One of the hardest things you face as a solopreneur is getting your day under control. There are so many distractions and challenges, some you don’t even realize are getting in your way. Understanding how to organize and make the most of your day will mean a better you and a better business.
I am ashamed to admit how many days passed in 2015 that I just felt defeated and lost, many days went by where I wondered where the time went and felt like so little got done. I was distracted by housework, tv, social media, and who knows what else; I was overwhelmed by my to-do list, lacked focus, and felt anxiety. Of course, I’m still working on it, but I’m in a much better place after researching and implementing a number of different strategies that focus on building habits, establishing routines, and increasing productivity. This post starts the “Building A Better Day” series where I share some of those strategies.
Building A Better Day With Scheduling
I struggled a lot last year with productivity and motivation. I realized one of the reasons I felt so overwhelmed is because I had too much free time. Too much free time, how is that a complaint you ask? Well, this is the thing, I had very little structure to my day. Every day I woke up and then had to decide what I wanted/needed to do that day, I had no set schedule between the hours of 7 to 5. Every day I would debate should I exercise now or later, should I shower now or in an hour, sound I work on social media or writing. Everyday I was faced with a million decisions, mostly mundane, but still they took up so much space and energy. I would be tired by lunch time (whatever time that was), and feel frustrated.
The more decisions you have to make in a day, the more fatigued you get mentally (and physically). This is where scheduling comes in, you don’t have to decide what you need to do hour from hour. Scheduling gives your day structure and allows you to focus, it clears out some of that mental clutter. It makes sure you don’t need to ask yourself, what is next or search your to-do list. You just do, not decide what to do. Of course the level of scheduling will vary from person to person. Some people work better if scheduled hour by hour (or even 30 minutes), where some will work better if they have a more flexible schedule with larger time blocks.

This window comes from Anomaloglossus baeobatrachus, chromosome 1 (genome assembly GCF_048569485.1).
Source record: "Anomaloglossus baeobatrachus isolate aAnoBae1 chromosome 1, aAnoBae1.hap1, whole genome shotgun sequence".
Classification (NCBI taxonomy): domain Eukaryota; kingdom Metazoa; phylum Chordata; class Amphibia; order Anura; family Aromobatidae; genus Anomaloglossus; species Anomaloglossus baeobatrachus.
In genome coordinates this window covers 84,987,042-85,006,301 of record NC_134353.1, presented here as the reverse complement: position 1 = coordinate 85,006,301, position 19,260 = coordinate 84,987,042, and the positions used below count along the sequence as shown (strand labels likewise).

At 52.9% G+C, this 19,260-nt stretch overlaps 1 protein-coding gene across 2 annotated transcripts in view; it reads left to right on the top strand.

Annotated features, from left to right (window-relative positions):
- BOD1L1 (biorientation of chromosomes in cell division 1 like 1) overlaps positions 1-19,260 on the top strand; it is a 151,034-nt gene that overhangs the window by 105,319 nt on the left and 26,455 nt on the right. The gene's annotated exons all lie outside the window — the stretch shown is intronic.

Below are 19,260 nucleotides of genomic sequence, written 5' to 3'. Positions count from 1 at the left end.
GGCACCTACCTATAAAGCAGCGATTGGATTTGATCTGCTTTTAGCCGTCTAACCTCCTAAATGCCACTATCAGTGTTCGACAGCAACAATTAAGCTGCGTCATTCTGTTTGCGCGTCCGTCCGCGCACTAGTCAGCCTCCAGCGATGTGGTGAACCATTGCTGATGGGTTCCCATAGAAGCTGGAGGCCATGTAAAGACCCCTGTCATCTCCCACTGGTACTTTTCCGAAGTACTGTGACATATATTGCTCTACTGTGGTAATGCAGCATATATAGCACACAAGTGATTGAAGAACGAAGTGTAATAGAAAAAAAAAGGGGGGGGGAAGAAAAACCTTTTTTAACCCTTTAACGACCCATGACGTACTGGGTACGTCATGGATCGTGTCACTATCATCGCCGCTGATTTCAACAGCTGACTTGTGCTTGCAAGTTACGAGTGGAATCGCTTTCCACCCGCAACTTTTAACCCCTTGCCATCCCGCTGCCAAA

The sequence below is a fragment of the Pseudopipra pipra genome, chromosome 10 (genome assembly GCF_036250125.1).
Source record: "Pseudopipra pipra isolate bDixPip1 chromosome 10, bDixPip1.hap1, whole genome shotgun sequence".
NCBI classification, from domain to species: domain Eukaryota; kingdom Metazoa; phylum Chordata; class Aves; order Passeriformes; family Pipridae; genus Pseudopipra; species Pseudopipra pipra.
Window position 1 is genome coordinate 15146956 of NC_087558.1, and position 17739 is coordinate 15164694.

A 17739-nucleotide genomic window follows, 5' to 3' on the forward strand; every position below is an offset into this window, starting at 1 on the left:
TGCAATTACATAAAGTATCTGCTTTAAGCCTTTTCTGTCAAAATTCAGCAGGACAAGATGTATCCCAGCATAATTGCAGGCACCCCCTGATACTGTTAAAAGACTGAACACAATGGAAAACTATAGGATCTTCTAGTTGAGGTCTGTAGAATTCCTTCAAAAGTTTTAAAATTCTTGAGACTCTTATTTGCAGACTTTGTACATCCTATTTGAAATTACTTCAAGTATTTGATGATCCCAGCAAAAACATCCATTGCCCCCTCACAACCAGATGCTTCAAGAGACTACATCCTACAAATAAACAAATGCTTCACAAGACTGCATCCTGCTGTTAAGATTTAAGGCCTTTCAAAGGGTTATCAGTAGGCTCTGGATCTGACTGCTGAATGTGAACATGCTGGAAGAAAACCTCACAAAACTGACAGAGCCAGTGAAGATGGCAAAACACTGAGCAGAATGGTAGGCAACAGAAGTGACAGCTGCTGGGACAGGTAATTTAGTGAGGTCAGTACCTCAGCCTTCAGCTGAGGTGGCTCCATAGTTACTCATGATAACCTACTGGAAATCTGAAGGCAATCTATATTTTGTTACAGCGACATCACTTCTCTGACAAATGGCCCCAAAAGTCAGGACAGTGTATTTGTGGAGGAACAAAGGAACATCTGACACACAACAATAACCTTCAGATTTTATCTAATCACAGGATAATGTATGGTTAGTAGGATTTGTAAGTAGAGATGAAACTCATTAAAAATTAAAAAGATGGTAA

Sometimes scheduling can seem too structured. To get around this, set a framework in which to give yourself permission to break the schedule. This keeps you on task, but with a set framework if other things come up or to keep you from feeling too structured. For example, some days writing comes more easily so I give myself permission to ignore my schedule if I’m in the groove.
Make sure to include breaks in your schedule. If you are the one in control of your schedule it is very easy to skip set meals or exercise, this is not the path to a well balanced business. Include things just for you! Be realistic too, you cannot everyday write for 6 hours straight. You need to vary tasks and make sure you are actively engaged, not glued trying to make yourself churn through a task for an unreasonable amount of time.
I find writing detailed tasks for time blocks helpful. For instance I don’t say, “write”, I say, “work on ______ post”. Of course not every tasks has to be detailed out. For example, I say, “social media for 30 minutes”, and let myself go with the flow. I often schedule tasks I dread or avoid for only 30 minute blocks, that way I know can force myself to actively work on it for 30 minutes, if it is an hour I tend not to be as productive. I sit there thinking OMG I don’t want to do this for an hour. On the flipside of that, I set limits for myself on tasks that I know can easily turn into time sucks. Social media being on the top of that list, I can easily get sucked into clicking on the next link, reading that next post, opening 20 tabs on the web browser, so I try to only do that for the time I have scheduled.
I use the below sheets to schedule out my day. The daily planner page helps to keep me focused; I’m not thinking of what is tomorrow or distracted by tasks that are later in the week. As I work through the day, I add to-do items on tomorrow’s page; items I want to remember to do, but don’t want to distract me from current tasks. At the end of each day, I schedule in time for planning out tomorrow. Find out how I use the weekly planner page in the Building A Better Day: Setting Weekly Task post & the daily habit tracker in Building A Better Day: Routines.
You can access all three by clicking below & joining the Bloom Hustle Grow Resource Library.
How do you manage your work day? Are you structured or more go with the flow?